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Count Michal Sobanski has finally returned home – if by home you mean a 2,000 sq m palace ruined by four decades of neglect during communist rule followed by years of abandonment under Poland’s post-1989 democracy.
Peering up at the faded coats of arms decorating the dining-room ceiling, Sobanski grows angry as he points out the damage to one of the jewels of Polish architecture, simply because it had been owned by a class of people whom the communists regarded as their ideological foes.
“I was baptised in the chapel here,” he says, crunching over the glass littering the floor of the greenhouse that runs adjacent to the panelled dining room, where the wood has long ago peeled away.
Sobanski bought back the ruined Guzow palace, 60km west of Warsaw, when the local government put it up for sale in 1996.
He calculates it will cost roughly €7m ($9.5m) to repair the damage done since 1945. “Of course it makes no economic sense to do this. I’m doing this for ideological reasons, to show that the communists destroyed a lot but not everything, and that some things can be rebuilt.”
The Sobanskis fled the 19th-century palace in early 1945, escaping across the snow as the Soviet army approached from the east. The Germans took the building in 1939, and Hitler used the palace ballroom as his headquarters while planning his army’s triumphant entry into Warsaw. After the war, the palace was confiscated by the authorities and turned first into a school, then an office. The Sobanski family was grudgingly allowed occasional short visits.
It is a situation familiar to many families attempting to reclaim former property – including my own. My grandfather, Stanislaw Cienski, spent his last days in a cramped apartment in the Polish city of Krakow. But every night in his dreams he escaped the coal-stained walls and leaking pipes and returned to the untamed forests and frozen lakes of Pieniaki, the sprawling, 3,000ha estate that had belonged to the family for three centuries before being lost in the ragged aftermath of the second world war.
Pieniaki, which my grandfather had rebuilt after it was ruined in the first world war, lies about 200km east of Poland’s current border with Ukraine. The estate, along with a third of prewar Poland, was taken from the country after the war, when its frontiers were moved hundreds of kilometres to the west. Land in the east was granted to the Soviet Union, and Poland was compensated with former German territory.
Now, more than 70 years after the outbreak of the war, 20 years after the end of communist rule in Poland and 17 years after my grandfather’s death, my father, Tadeusz, and his siblings are trying to gain compensation from the Polish government for at least part of the value of the estate.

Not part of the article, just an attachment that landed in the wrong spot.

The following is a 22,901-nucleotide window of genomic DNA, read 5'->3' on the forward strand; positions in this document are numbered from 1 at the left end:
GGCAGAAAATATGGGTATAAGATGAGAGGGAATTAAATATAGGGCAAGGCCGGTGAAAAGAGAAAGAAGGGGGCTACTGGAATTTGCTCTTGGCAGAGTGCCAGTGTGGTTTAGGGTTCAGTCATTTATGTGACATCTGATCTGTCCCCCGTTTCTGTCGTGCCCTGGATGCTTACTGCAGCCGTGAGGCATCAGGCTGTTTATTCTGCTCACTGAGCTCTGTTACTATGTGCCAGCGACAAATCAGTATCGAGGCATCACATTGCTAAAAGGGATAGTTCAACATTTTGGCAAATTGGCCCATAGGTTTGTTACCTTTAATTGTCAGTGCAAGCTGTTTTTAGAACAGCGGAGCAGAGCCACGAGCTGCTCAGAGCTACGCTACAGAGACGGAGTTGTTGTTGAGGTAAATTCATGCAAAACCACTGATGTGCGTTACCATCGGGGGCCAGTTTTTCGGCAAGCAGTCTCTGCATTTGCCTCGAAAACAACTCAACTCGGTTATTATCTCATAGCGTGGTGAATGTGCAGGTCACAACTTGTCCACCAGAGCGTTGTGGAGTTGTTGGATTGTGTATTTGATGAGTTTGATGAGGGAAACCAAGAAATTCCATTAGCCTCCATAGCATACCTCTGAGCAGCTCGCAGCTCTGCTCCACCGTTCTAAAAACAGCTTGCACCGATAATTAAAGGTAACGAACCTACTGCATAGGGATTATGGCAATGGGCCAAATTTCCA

The claim, slowly working its way through the local administration in Krakow, is part of a wider attempt to make some sort of reparation for the harm caused by the war and the subsequent communist governments. Poland is the only ex-communist country in the EU yet to make substantial reparations to the former owners.
Some claims relate to properties like Pieniaki, left behind when Poland’s borders moved, whose owners stand a good chance of gaining compensation following a change in the law that allows them to receive 20 per cent of today’s value of the property. Other claims are further from resolution. Some cases relate to landed estates located within the borders of today’s Poland confiscated immediately after the war; others seek restitution for factories and shops. People from the city of Warsaw, where most private property was confiscated in 1949, form the final group.
Miroslaw Szypowski, head of the Polish Union of Property Owners, an umbrella group for claimants, says there are roughly 300,000 people with potential claims against the government, totalling 85bn zlotys ($29bn).
But the government of Donald Tusk, prime minister, has no intention of paying out anything like that sum. A law – which Szypowski calls “scandalous” and which would set payments at a predetermined amount, payable over 15 years or more with no return of actual property – has stalled in parliament.
Meanwhile, a compensation fund that had taken in 5 per cent of the proceeds garnered from selling off assets over the past two decades faces being ransacked. The government plans to take 1bn zlotys from the fund of 4.7bn zlotys, and to limit future payments to 1.5 per cent of privatisation proceeds.
“Obviously the year of crisis did not help; 2009 was the worst moment to get acceptance [for the legislation] in parliament,” admits Tusk, adding he may try again this year.
However, there has never been a good year to push through reprivatisation – as the issue is called in Poland. Roughly 20 attempts in the past two decades have failed. As the original owners have died and been replaced by children and grandchildren, support for reprivatisation has withered from about two-thirds of Poles in 1991 to less than a third today.
“I think that so many years after 1989, any solution will be very controversial,” says Leszek Miller, a former prime minister whose Democratic Left Alliance party has been sceptical of the need for compensation because it is the heir to the Communist Party, responsible for the original confiscations. “There is no financial means and no political will. If legislation was put before parliament, there would be immediate opposition.”
Rightwing politicians are also opposed. Several years ago, Jaroslaw Kaczynski, leader of the opposition Law and Justice party, denounced compensation as forcing “the heirs of the poorest Poles … to pay the heirs of wealthy Poles”.
The issue in Poland is especially convoluted because of fears any compensation scheme could open the door to claims filed by the heirs of millions of Germans who used to live in western Poland, although both Polish and German courts have taken a dim view of such attempts.